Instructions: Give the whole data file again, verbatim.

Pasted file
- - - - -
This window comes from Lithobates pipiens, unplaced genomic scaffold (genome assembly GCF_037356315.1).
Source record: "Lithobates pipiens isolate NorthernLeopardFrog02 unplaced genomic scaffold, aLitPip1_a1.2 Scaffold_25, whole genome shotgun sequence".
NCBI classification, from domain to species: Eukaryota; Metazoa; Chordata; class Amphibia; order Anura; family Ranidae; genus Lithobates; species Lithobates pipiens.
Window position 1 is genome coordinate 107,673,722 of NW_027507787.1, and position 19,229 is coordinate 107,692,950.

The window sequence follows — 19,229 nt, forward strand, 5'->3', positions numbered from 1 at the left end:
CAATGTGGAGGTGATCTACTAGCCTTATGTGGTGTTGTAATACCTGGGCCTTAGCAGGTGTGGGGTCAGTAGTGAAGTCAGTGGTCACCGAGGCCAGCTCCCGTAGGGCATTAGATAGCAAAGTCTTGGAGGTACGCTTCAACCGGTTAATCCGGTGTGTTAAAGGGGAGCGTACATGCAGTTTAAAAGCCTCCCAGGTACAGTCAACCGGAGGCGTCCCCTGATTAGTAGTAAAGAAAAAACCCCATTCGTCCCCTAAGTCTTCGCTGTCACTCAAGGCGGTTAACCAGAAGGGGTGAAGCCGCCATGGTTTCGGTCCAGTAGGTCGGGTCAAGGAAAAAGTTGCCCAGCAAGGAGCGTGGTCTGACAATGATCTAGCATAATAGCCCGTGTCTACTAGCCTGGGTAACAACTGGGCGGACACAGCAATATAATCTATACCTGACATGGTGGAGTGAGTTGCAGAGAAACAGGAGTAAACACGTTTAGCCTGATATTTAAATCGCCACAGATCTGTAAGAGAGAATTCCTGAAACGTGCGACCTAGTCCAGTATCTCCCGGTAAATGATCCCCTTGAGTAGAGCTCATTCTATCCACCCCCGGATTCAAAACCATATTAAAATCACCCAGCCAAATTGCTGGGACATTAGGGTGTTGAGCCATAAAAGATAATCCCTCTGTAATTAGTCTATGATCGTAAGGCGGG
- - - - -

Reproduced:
This window comes from Lithobates pipiens, unplaced genomic scaffold (genome assembly GCF_037356315.1).
Source record: "Lithobates pipiens isolate NorthernLeopardFrog02 unplaced genomic scaffold, aLitPip1_a1.2 Scaffold_25, whole genome shotgun sequence".
NCBI classification, from domain to species: Eukaryota; Metazoa; Chordata; class Amphibia; order Anura; family Ranidae; genus Lithobates; species Lithobates pipiens.
Window position 1 is genome coordinate 107,673,722 of NW_027507787.1, and position 19,229 is coordinate 107,692,950.

The window sequence follows — 19,229 nt, forward strand, 5'->3', positions numbered from 1 at the left end:
CAATGTGGAGGTGATCTACTAGCCTTATGTGGTGTTGTAATACCTGGGCCTTAGCAGGTGTGGGGTCAGTAGTGAAGTCAGTGGTCACCGAGGCCAGCTCCCGTAGGGCATTAGATAGCAAAGTCTTGGAGGTACGCTTCAACCGGTTAATCCGGTGTGTTAAAGGGGAGCGTACATGCAGTTTAAAAGCCTCCCAGGTACAGTCAACCGGAGGCGTCCCCTGATTAGTAGTAAAGAAAAAACCCCATTCGTCCCCTAAGTCTTCGCTGTCACTCAAGGCGGTTAACCAGAAGGGGTGAAGCCGCCATGGTTTCGGTCCAGTAGGTCGGGTCAAGGAAAAAGTTGCCCAGCAAGGAGCGTGGTCTGACAATGATCTAGCATAATAGCCCGTGTCTACTAGCCTGGGTAACAACTGGGCGGACACAGCAATATAATCTATACCTGACATGGTGGAGTGAGTTGCAGAGAAACAGGAGTAAACACGTTTAGCCTGATATTTAAATCGCCACAGATCTGTAAGAGAGAATTCCTGAAACGTGCGACCTAGTCCAGTATCTCCCGGTAAATGATCCCCTTGAGTAGAGCTCATTCTATCCACCCCCGGATTCAAAACCATATTAAAATCACCCAGCCAAATTGCTGGGACATTAGGGTGTTGAGCCATAAAAGATAATCCCTCTGTAATTAGTCTATGATCGTAAGGCGGG